Attempts to control internet content brew discontent

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Potential new rules about internet regulation continue to confuse and divide Canadians.

A story in Blacklock’s Reporter claims that Heritage Minister Steven Guilbeault’s office hasn’t received a single email or letter from the public supporting internet regulation. This is offered as some sort of proof that Bills C-10 and C-36 do not sit well with Canadians.

The lack of letters may fly in the face of Guilbeault’s claims that most Canadians would support such regulation, with only “a minority” against it.

He testified in January at the Commons heritage committee that “a high proportion” of Canadians were asking the government to step in.

(How many letters or emails asking the government to do so is not specified in the Blacklock’s story.)

When asked, Guilbeault’s office said it had received 389 letters and emails by April 30, and “has not received any correspondence asking for more internet censorship or regulation.”

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This skirmish over letters stems from the controversy over Bills C-10 and C-36.

Bill C-10 — An Act To Amend The Broadcasting Act, currently before the Senate, hopes to regulate content from streaming services and also social platforms, making tech giants toe the same line in Canada as regular broadcasters do under the CRTC rules.

It’s a matter of promoting Canadian culture, but as Bloomberg News has pointed out, the risk there is undermining individual freedom of expression.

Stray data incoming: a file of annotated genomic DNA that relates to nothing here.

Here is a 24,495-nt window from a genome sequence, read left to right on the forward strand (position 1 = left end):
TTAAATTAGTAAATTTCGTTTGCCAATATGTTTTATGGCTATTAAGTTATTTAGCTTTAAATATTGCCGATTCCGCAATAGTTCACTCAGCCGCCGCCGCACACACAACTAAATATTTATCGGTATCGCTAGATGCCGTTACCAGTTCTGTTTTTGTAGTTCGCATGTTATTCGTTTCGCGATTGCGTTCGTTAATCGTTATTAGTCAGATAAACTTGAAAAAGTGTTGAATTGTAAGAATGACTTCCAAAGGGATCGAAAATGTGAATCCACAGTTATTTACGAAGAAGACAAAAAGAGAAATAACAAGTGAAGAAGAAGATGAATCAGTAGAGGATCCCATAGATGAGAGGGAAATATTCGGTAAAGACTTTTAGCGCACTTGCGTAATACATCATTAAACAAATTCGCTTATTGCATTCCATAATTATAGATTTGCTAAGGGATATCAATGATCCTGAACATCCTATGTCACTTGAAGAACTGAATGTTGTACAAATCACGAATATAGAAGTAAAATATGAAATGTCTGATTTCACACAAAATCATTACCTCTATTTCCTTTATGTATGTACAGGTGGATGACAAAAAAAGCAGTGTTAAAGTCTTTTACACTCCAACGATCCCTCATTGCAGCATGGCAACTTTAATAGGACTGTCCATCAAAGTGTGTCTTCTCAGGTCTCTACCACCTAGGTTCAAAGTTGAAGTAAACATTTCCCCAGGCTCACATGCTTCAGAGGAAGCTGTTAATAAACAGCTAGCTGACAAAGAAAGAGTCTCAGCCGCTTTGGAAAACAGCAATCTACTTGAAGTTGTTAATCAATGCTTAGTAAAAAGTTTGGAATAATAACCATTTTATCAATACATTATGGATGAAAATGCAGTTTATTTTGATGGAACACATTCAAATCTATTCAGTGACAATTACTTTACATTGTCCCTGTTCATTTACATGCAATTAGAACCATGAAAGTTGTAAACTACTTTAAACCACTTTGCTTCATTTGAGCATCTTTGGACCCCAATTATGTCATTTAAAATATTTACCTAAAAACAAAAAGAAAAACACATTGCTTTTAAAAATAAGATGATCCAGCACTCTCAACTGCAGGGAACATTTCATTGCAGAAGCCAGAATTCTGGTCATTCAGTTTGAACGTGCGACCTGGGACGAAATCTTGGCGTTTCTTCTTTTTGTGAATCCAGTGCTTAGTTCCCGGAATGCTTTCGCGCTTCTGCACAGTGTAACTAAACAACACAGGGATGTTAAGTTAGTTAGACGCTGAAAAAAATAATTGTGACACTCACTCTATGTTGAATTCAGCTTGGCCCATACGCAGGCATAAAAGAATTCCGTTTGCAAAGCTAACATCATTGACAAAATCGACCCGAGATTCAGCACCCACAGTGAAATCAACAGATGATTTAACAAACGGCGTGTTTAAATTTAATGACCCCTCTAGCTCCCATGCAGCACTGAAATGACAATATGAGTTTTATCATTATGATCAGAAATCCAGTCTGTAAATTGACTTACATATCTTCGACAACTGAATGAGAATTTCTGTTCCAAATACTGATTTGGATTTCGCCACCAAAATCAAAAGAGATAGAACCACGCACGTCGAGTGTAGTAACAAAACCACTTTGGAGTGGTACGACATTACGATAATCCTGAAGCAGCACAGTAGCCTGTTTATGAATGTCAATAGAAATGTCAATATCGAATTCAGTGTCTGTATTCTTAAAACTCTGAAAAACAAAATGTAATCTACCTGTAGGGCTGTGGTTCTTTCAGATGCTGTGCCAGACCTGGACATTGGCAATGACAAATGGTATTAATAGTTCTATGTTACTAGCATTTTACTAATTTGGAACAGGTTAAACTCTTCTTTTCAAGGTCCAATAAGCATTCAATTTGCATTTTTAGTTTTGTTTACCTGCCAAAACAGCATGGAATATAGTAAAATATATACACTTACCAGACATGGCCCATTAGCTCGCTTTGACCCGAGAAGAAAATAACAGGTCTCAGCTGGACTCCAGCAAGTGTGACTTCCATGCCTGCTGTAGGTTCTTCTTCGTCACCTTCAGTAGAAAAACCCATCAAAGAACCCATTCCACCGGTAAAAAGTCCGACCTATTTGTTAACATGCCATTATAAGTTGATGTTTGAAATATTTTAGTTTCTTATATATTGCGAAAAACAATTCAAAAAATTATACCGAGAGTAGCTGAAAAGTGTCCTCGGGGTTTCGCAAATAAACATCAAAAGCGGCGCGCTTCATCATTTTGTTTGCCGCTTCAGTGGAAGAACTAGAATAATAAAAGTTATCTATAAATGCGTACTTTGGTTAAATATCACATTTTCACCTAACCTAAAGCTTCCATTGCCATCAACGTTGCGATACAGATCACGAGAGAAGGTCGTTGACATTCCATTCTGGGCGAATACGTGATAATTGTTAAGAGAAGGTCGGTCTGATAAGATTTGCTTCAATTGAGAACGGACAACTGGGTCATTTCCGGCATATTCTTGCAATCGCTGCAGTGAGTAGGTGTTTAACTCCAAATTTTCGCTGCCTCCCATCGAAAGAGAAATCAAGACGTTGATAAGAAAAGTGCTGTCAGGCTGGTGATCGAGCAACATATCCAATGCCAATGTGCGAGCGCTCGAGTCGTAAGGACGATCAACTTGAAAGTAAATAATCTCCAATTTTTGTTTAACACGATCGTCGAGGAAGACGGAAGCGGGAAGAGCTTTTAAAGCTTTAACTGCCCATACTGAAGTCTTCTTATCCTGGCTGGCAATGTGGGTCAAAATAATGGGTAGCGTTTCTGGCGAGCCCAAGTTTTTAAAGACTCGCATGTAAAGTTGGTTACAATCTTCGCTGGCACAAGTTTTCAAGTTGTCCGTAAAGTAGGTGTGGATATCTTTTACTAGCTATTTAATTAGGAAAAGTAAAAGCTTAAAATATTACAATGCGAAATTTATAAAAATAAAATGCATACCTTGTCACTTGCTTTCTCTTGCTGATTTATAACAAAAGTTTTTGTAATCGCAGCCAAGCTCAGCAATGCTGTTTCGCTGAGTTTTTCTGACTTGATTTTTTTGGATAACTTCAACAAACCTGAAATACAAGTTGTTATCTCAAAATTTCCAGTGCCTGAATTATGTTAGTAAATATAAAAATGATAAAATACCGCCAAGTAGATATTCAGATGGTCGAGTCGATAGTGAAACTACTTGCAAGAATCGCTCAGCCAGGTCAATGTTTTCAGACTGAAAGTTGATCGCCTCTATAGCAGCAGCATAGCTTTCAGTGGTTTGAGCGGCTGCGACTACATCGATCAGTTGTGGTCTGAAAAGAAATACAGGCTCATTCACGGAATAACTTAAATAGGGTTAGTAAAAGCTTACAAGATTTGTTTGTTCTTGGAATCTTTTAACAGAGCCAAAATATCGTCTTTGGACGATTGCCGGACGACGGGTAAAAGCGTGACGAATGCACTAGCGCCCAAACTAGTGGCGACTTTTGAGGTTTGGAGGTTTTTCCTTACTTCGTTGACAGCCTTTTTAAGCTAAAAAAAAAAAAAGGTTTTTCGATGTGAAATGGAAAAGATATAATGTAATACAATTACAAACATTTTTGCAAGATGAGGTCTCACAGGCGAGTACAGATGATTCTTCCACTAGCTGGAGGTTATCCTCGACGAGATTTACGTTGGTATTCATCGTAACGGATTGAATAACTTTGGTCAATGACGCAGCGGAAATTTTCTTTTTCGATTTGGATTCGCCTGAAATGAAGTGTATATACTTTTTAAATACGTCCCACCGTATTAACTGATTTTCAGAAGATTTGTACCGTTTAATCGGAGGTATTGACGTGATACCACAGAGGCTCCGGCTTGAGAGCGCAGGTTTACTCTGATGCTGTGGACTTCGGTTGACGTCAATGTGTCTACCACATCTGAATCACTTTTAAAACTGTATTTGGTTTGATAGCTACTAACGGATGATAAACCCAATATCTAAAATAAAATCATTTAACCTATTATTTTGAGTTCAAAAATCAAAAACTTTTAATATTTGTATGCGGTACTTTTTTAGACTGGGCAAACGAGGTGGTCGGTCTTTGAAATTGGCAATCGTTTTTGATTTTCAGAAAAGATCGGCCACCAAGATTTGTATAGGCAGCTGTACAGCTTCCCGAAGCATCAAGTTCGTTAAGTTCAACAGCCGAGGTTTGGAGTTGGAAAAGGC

Bill C-36: An Act To Amend The Criminal Code would make it easier to investigate anyone engaging in hate speech that it is feared might lead to violence or discrimination. It is legislation aimed at cracking down on online hate speech — the kind that could lead people to violent behaviour.

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But a recent Leger poll found that 58% of Canadians oppose federal regulation of internet speech. And only 4% strongly agreed with a statement that read, “The government should restrict access to the internet and social media to combat the spread of misinformation.”

  1. Bill C-10, the legislation put forward by the Trudeau Liberals to police the internet, puts most relevant online content under government supervision and regulation.

    GUNTER: Bill C-10 will be creeping censorship

  2. It’s been described as a “full-blown assault” on free expression in Canada by a former commissioner with the CRTC. Frankly, I think that’s putting it mildly. Bill C-10, the legislation put forward by the Trudeau Liberals to police the internet, puts most relevant online content under government supervision and regulation.

    LILLEY: Liberals’ internet censorship bill a troubling power grab

  3. This file photo illustration photo shows a Facebook App logo displayed on a smartphone in Los Angeles, March 1, 2021.

    MALCOLM: Bill C-10 was just the tip of the iceberg

Otherwise, Canadians have not been consulted on the matter of net neutrality, and so arguments rage about curtailing freedom of expression in any conversation about targeting internet sources that promote hatred and discrimination, or stir up violence.

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